The beach has always been the ultimate destination for summer holidays whether it was just a few kilometres away or a long car trip. Back in the 1960s cars weren’t as reliable as today. Even for a relatively short drive you’d stop off at the service station to have the oil, water and tyres checked and to pick up maps. Some families set off before dawn to beat the holiday traffic (what traffic?). Cars had no air-con or radios let alone all the high tech entertainment of today. Radiators would boil, tyres blow-out, kids carsick, seats were sticky, and the journey felt intolerably long. Did those rubber strips hanging down the back of the car really prevent car sickness?
Nevertheless, it was all worthwhile once you arrived at the beach with the sun sparkling on the waves. Armed with your orange moulded-plastic Zippy Board you’d race down to the water only to come screaming back up again with blue bottle tentacles wrapped around your legs.
Lifesavers typified the bronzed Aussie and added both safety and glamour to the beach. They worked long hours with much more primitive equipment that today at un-netted beaches where the increased likelihood of sharks added to the hazards. Having the shark alarm go off was terrifying especially if you’d gone out beyond the breaking waves.
Rescues by lifesavers were really impressive as they had to swim out with the harness. The crew on the water’s edge would pull the distressed swimmer back to the beach with the reel, which was phased out in 1994.
Whether you donned your swim suit, bathers, trunks, swimmers, togs or cossie, chances are they’d have been made by Speedo. From the late 1940s shirred cotton ‘bubble’ costumes became popular, especially for girls, while in the 1950s women were glamorously corseted in shirred and elasticised fabrics with moulded bra cups, boning and heavy seaming. Two pieces of the time were demure by later standards with waist-high bottoms obscuring the naval which was painted out by newspaper photographers if snapped by accident. Post-war immigrants caused a stir at the beach by wearing their scanty European-style swimwear with men wearing brief costumes of elasticised material without a modesty skirt.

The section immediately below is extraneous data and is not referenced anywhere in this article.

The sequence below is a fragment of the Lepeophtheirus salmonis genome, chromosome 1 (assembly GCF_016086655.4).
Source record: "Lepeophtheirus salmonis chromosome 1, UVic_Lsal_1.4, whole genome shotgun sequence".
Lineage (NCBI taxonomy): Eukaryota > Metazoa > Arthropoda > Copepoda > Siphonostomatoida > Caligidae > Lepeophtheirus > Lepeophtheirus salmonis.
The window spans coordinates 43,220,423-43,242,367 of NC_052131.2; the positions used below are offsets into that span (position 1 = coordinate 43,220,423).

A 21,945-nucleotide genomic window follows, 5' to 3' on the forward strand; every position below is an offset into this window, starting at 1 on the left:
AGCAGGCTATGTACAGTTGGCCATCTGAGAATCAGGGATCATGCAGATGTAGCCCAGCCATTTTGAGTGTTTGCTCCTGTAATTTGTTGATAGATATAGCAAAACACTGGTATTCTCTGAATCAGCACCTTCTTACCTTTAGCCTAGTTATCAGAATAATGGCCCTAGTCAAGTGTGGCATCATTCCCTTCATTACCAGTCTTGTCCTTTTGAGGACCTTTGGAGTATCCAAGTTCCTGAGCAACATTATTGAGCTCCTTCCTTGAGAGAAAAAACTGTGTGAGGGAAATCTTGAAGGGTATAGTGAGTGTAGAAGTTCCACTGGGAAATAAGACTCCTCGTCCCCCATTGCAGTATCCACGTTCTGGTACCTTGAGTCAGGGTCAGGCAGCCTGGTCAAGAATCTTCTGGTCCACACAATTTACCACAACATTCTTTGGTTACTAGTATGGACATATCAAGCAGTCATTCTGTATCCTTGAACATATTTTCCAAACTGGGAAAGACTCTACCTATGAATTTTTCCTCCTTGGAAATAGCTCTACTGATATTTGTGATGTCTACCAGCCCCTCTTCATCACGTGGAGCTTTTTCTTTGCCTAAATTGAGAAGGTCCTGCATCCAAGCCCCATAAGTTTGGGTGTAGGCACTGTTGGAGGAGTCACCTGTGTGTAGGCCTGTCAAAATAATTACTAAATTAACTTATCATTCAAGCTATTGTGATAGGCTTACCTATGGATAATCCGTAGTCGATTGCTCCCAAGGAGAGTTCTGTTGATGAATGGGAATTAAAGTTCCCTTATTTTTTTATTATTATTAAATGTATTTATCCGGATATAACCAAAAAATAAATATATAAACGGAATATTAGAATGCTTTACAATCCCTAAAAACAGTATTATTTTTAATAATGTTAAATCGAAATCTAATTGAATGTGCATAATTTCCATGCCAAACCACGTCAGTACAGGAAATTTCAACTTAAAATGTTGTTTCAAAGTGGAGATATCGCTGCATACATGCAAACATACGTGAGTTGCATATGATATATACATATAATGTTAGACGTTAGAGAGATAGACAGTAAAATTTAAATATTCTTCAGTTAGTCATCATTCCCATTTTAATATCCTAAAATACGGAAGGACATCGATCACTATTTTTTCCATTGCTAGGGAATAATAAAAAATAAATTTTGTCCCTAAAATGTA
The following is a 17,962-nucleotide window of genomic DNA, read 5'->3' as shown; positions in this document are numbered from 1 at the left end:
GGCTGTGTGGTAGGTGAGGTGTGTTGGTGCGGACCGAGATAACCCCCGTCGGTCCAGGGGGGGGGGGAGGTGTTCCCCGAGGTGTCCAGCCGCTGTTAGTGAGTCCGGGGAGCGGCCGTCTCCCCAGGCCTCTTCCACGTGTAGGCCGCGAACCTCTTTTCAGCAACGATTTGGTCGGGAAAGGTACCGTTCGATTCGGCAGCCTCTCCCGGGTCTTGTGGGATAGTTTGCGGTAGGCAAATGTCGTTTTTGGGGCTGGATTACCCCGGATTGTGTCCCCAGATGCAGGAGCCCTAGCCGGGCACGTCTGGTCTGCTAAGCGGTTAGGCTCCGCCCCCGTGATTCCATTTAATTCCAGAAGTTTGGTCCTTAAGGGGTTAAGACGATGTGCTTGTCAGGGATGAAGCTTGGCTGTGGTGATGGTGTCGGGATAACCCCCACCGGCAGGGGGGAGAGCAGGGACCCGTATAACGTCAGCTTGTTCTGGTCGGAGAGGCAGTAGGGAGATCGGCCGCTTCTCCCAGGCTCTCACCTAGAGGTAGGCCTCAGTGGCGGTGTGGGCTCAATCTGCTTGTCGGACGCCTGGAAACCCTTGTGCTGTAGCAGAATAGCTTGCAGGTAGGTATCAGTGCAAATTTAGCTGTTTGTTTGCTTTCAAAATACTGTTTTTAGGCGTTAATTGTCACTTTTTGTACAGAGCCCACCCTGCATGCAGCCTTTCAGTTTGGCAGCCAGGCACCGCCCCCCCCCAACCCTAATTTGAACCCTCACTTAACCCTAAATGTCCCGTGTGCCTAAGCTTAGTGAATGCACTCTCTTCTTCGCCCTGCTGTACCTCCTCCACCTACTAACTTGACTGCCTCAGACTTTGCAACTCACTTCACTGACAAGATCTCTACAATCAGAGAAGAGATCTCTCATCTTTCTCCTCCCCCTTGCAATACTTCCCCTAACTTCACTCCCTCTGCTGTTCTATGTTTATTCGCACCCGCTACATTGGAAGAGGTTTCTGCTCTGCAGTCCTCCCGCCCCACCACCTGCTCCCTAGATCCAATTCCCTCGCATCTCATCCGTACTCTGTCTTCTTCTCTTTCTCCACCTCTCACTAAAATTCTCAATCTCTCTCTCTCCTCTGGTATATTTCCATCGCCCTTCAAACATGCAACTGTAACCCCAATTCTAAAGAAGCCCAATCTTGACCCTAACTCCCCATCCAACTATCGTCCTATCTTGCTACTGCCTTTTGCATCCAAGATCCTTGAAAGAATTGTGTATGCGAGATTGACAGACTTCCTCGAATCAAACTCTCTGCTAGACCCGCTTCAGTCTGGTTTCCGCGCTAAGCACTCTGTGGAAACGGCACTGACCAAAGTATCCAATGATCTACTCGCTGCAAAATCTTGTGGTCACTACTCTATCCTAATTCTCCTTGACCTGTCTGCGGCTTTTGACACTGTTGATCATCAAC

A version of the French bikini made an appearance at Surfers Paradise in 1952. Labelled obscene fashion, concerned beach goers called for its banning. Beach inspectors became the arbiters of respectability. In the 1960s they patrolled the sand with a tape measure in the pockets of their white shorts, removing women whose bikini sides were less than 10 cm wide.
By the 1970s women’s bikinis became even briefer but conversely men covered up more with the popularity of board shorts in Hawaiian prints. Reaching to the knees, they protected board riders from chaffed thighs while lying on their boards paddling out to catch waves.
By the mid-1970s the tape measures had disappeared and the string bikini arrived here via St Tropez and Rio de Janeiro. Teenage girls crocheted their own bikinis probably blushing today recalling how brief they were.